Lobbygate returns

Summary

Who’s going to shine a light on what lobbyists do?

Twitter had a field day when the Cash for Cameron storm broke last night. It would almost be funny if it were not so serious. SturdyAlex’s blogpost “The C-word” covers a number of the points I wanted to include in this post, so refer you to his post on the ‘cash for access’ issues – in particular ‘The Leader’s Group’. This allows me to focus on two issues: Transparency and political literacy.

Are the problems systemic?

Political parties are not subject to the Freedom of Information Act. They are however subject to regulation by the Electoral Commission. I imagine today’s events will provide a little bump for traffic heading to its website on party funding. Party funding is an issue that has not gone away. It was a shame that John Major vetoed Nolan’s original inquiry into political party funding – which was around the time of Cash for Questions. That’s not to say he’d have been any more successful than his successor looking at this issue, Sir Hayden Phillips. Since then we’ve had Cash for honours, Cash for Access Mk 1 and the MPs’ Expenses Scandal. We also had another lobbyists’ scandal just before Christmas 2011. I can’t help but think that the problem is systemic – i.e. cannot be put down to a few bad apples that happen to have been caught out.

Transparency

While transparency on the whole is a good thing, it can only go so far. This is especially the case with MPs’ interests. Jacob Rees Mogg and Nick Raynsford are good examples. The information is public, but within the Westminster world these sorts of ‘remunerated extra curricular activities’ are seen as acceptable. The same is the case with members of the House of Lords, who by their nature have more time on their hands for directorships and consultancies – something that did not avoid the attention of campaigners against the Health and Social Care Bill.

Should peers (& MPs for that matter) be barred from voting on issues where they have a direct financial interest? At the moment all they have to do is to ‘declare items in the register of interests’ under their name at the start of each speech. Few people actually take the time to look at what those interests are, and even fewer report on them. It feels as it’s ‘the done thing’ and the rest of us have to live with it. With peers, censureship is particularly hard because no one can vote them out of office.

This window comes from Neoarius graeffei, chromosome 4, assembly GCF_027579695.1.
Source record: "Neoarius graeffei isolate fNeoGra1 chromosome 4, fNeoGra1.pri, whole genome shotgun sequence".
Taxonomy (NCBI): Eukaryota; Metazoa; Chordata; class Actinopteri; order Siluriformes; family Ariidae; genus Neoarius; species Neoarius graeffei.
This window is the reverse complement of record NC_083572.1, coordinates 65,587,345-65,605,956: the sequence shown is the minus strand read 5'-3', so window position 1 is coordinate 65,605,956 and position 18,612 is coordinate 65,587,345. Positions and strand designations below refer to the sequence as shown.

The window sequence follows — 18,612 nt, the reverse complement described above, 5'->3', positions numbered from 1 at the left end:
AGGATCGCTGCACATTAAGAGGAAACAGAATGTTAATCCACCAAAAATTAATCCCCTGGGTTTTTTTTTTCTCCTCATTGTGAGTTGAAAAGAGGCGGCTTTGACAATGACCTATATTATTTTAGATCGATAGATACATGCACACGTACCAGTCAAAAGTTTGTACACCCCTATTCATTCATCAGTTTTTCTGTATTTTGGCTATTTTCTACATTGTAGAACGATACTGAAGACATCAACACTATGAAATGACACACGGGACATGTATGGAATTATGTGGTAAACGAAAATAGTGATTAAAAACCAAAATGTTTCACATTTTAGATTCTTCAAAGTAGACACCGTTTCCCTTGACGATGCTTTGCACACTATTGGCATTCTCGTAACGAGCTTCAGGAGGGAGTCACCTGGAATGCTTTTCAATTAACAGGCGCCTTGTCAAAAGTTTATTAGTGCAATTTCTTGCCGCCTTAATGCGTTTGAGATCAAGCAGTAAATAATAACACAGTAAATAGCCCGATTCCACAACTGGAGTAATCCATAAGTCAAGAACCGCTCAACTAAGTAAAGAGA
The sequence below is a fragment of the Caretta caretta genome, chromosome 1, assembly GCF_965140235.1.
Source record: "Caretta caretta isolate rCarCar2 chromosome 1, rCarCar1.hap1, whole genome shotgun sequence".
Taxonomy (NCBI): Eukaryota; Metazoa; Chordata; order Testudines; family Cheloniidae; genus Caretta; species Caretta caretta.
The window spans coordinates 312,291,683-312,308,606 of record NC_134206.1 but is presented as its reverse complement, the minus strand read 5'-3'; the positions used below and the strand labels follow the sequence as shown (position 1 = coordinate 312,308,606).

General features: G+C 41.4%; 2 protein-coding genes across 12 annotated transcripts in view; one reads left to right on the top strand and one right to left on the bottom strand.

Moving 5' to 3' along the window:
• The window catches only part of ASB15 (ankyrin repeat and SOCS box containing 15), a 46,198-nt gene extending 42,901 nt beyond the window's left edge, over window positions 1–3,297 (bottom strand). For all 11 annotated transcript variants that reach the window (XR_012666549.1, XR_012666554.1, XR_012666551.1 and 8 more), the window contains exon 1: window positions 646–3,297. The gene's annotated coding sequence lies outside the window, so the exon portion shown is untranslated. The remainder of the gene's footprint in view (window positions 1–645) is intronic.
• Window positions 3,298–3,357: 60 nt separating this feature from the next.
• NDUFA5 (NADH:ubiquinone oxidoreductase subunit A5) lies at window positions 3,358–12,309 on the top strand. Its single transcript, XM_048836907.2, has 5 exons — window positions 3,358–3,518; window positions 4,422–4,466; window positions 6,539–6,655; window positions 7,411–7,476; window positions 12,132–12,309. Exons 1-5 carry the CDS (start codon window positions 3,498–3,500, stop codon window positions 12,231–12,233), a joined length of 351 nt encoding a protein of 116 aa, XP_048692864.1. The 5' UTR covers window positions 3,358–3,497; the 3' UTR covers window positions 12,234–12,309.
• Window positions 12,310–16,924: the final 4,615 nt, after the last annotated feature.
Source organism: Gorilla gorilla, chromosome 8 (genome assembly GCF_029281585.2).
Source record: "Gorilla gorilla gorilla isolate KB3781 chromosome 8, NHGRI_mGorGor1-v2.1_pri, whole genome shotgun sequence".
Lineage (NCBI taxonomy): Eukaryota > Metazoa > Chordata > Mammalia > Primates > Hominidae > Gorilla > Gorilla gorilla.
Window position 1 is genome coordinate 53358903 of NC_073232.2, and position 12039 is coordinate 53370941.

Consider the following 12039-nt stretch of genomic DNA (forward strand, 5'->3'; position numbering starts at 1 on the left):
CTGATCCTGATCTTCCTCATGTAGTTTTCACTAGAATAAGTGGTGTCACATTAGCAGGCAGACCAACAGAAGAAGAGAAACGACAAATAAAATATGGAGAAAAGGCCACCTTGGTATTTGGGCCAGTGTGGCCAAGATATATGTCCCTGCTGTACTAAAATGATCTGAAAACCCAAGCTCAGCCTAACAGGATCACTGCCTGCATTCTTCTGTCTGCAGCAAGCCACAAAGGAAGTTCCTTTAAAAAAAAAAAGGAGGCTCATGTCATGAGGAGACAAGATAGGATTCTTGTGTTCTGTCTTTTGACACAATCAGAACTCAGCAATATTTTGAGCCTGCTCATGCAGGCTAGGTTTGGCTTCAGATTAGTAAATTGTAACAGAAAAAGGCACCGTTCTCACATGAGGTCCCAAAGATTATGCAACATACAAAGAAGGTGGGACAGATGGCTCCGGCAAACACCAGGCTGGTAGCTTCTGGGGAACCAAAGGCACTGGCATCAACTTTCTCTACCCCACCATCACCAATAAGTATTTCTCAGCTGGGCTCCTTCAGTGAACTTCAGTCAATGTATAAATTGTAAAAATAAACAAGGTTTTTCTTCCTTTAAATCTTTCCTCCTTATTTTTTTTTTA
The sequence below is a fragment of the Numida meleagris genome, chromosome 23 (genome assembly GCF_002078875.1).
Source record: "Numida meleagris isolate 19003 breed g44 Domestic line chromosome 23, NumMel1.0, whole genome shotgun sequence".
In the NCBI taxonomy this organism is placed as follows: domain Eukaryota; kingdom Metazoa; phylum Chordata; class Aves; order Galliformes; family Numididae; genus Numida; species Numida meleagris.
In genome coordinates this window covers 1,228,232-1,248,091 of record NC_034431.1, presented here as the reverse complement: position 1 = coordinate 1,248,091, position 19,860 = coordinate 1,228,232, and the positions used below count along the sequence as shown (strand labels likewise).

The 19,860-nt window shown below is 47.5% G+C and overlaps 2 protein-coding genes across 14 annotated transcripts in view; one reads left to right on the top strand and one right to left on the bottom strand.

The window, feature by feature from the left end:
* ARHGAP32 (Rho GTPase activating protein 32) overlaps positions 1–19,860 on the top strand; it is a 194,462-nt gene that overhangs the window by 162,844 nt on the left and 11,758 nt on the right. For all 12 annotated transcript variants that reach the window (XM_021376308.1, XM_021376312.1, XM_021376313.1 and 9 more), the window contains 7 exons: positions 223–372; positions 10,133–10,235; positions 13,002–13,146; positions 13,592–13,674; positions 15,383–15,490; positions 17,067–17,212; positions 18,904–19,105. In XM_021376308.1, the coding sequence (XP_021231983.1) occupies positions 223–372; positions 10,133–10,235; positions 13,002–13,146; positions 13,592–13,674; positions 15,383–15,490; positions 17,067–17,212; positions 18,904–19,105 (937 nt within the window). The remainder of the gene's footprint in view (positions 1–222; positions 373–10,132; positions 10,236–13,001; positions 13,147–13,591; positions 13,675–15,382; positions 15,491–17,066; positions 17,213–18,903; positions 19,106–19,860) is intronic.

Who knows what lobbyists do?

Articles from the archives of the mid-1990s are becoming interesting reading again in the light of recent news. The first time I came across the term ‘lobbyist’ was during the dying days of the Conservative administration, when the name Ian Greer seemed rarely off of the front pages – in particular with the Neil Hamilton case. As that linked article states, Greer was one of the first of a new breed of professional lobbyists that emerged in the 1980s. Their numbers have since proliferated and you can find a number of them advertising vacancies on the House of Commons-funded website W4MP.

Some within the lobbying profession have tried to tighten things up – whether the Code of Conduct of the Association of Professional Political Consultants, or Mark Adams’ blog Stand up for lobbying. (Adams’ blogposts are worth browsing through to get a feel for life closer to the front line of lobbying).